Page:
• Have you ever wondered how to comment on a proposed regulation or permit issued by the Federal Government?
  • Haven’t you ever wanted to participate in this process to which the public – well, except for the lobbyists – often pays little attention?
  • Wouldn’t you like to write a reasoned comment to the Federal government and see the government’s response, in writing, to your question or concern published in the Federal Register?

Me, too!

One of the really cool things about our Federal Government is that, in most contexts, it must consider and respond to the public’s comments that are timely submitted, in this case, during a public comment period.  If the comments are reasoned and reasonable comments, the government’s job of responding must be similarly reasoned and reasonable.

As it so happens, there’s a public comment period coming up regarding the Georgia Aquarium’s attempt to import 18 wild beluga whales into the United States for the captivity industry.  We won’t know when, as Candace’s article summarized, until the Georgia Aquarium’s permit application is published in the Federal Register.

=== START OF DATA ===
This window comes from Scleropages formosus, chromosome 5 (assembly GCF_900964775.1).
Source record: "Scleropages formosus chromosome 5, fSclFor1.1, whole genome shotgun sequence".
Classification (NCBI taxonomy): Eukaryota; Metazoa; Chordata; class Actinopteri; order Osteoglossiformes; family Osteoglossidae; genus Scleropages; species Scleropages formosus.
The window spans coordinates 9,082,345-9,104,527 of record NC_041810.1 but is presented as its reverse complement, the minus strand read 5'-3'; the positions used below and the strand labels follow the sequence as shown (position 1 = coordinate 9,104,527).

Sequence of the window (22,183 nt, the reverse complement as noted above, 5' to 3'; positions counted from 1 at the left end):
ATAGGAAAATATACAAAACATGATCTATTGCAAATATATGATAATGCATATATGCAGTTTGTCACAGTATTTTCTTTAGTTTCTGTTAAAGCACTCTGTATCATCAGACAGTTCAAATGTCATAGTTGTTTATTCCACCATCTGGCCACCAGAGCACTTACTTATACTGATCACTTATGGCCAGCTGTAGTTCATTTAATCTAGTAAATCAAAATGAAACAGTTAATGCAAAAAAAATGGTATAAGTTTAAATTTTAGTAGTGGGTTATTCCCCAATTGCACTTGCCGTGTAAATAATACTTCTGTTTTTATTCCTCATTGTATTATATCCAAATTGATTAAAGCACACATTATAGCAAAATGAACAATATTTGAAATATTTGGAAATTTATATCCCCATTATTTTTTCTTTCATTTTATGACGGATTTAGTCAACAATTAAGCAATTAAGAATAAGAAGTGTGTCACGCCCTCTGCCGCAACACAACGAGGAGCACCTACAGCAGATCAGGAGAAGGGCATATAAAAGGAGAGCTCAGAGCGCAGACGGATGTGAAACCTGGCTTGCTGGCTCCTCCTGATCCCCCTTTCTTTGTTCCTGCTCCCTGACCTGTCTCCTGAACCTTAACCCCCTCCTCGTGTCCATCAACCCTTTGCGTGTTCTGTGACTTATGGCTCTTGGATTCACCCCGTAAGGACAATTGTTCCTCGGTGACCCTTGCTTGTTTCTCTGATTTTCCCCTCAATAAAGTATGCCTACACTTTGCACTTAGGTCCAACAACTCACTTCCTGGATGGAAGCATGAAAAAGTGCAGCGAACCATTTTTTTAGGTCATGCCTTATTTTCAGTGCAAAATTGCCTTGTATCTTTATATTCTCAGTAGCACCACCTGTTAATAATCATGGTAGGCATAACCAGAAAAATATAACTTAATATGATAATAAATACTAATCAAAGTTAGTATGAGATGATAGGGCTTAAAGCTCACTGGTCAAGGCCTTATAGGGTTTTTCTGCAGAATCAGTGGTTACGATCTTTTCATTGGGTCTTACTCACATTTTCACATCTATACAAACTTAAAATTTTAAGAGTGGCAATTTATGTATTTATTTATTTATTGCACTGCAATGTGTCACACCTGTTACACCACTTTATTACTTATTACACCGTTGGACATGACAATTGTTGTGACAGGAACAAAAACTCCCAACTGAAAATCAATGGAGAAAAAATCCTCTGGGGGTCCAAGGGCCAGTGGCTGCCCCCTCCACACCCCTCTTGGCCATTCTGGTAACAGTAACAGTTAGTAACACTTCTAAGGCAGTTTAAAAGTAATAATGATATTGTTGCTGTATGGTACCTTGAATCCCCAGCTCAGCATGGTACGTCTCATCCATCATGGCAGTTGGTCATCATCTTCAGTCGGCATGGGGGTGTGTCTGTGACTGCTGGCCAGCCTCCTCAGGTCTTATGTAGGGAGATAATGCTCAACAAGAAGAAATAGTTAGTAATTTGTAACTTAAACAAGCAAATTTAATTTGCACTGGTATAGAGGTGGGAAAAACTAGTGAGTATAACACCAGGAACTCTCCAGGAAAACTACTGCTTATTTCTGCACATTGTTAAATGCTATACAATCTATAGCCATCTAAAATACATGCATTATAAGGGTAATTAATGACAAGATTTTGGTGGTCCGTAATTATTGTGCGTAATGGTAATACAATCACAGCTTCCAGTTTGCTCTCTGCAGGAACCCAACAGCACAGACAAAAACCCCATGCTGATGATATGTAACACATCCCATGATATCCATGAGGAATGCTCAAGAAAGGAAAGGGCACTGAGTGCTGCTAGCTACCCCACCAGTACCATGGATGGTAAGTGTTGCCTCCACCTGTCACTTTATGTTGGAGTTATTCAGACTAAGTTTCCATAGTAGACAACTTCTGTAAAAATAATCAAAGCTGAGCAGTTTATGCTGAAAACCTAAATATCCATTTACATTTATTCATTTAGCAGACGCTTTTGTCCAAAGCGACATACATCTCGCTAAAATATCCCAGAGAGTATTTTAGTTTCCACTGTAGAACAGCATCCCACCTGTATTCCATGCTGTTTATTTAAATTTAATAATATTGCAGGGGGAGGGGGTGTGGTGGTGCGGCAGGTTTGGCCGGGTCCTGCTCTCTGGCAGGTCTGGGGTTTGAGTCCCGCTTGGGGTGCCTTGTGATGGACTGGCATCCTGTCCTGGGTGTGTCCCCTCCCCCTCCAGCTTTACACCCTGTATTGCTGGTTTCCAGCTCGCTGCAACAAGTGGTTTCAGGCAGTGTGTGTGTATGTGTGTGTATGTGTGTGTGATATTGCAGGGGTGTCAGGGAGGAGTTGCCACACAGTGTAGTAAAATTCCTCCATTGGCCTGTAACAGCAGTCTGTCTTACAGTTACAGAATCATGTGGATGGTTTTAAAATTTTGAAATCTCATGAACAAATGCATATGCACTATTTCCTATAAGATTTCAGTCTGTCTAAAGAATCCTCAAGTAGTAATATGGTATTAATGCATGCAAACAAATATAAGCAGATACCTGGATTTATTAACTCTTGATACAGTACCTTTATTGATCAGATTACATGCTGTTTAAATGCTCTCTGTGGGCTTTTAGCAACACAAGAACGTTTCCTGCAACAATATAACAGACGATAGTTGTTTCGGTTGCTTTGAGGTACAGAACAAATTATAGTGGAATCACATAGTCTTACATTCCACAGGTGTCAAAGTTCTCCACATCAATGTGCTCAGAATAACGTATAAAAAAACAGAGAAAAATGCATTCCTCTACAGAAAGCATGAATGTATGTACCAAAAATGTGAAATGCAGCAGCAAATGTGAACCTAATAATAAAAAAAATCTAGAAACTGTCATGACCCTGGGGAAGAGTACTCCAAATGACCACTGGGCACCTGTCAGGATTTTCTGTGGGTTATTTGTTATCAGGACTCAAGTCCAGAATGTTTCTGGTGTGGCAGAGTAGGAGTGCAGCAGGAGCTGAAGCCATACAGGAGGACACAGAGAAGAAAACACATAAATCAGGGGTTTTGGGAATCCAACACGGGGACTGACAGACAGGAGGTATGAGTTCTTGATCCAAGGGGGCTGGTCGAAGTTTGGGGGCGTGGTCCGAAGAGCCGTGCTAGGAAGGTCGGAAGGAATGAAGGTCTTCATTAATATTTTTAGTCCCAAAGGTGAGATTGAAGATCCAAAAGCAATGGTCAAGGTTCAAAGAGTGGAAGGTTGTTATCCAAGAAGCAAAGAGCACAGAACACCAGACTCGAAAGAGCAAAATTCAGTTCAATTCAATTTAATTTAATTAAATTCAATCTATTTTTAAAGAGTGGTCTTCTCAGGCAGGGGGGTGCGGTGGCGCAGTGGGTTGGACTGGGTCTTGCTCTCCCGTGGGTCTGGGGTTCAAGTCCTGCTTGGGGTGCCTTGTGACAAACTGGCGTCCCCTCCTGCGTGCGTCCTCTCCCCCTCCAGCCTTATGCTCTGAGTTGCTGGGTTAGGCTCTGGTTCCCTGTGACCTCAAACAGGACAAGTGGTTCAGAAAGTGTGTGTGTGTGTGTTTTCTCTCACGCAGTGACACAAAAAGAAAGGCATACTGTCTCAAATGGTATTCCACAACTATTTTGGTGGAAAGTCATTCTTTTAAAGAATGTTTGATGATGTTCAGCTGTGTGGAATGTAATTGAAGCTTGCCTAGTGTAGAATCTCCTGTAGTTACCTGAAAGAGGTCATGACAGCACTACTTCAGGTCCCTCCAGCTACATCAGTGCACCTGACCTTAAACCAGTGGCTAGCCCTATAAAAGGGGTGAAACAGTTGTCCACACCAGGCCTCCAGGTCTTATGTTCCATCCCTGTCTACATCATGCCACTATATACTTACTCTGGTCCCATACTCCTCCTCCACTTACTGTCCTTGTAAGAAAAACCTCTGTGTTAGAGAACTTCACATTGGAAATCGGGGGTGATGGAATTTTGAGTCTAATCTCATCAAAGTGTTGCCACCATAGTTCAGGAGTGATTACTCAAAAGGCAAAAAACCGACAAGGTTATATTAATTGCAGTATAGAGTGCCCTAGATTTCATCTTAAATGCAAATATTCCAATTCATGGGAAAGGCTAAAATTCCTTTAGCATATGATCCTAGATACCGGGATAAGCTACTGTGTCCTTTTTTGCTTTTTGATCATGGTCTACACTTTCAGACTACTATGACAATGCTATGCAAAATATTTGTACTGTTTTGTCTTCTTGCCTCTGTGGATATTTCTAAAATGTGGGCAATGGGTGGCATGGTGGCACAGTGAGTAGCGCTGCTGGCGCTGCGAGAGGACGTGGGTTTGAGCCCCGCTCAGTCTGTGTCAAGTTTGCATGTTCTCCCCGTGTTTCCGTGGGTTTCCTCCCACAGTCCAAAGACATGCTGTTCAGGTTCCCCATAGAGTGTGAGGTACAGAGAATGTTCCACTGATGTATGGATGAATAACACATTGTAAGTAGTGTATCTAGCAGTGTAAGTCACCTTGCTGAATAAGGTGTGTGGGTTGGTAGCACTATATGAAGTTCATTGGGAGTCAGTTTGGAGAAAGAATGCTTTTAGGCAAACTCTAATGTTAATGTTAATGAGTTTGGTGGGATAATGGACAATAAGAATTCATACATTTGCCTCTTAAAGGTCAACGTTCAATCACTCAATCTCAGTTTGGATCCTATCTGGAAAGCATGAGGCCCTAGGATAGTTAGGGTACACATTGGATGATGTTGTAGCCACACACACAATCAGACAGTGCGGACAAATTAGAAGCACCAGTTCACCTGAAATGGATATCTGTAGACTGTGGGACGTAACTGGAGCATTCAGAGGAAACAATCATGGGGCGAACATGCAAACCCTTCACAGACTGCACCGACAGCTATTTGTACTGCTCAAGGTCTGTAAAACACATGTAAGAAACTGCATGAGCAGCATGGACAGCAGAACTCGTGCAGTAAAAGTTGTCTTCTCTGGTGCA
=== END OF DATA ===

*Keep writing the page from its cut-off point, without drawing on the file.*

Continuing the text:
Why this is so  important is that it has been a verrrrrrrry long time since an American aquarium imported wild-caught whales or dolphins into the United States.  Sure, the Georgia Aquarium imported their first two belugas from Mexico, but that was a genuine attempt to provide relief to two whales who, reportedly, did not live in ideal conditions.  The importation of those whales reportedly improved their individual chance of survival and their quality of life and access to medical care.

When, however, a whale is a member of a stable, wild community, living in its home migration path in the ocean, and we choose to pluck it out of the ocean – at significant risk that the whale will be injured or worse – well, that is a horse of a very different color, don’t you think?

So stay tuned, put on your thinking cap, peruse the NOAA website, and get ready to make this permit application the most commented-on, ever.

In the meantime, sign the petition and on July 21, come stand at the Georgia Aquarium to say at their front door, “In my country, we do not import wild-caught cetaceans.”

Georgia Aquarium wants this beluga whale to live in a tank

A free beluga whale, in the Arctic where it should stay, photo by John Ford. The Georgia Aquarium wants 18 of these free beluga whales to live in a tank.

Translation software for the cetacean captivity industry – Georgia Aquarium announces intention to capture belugas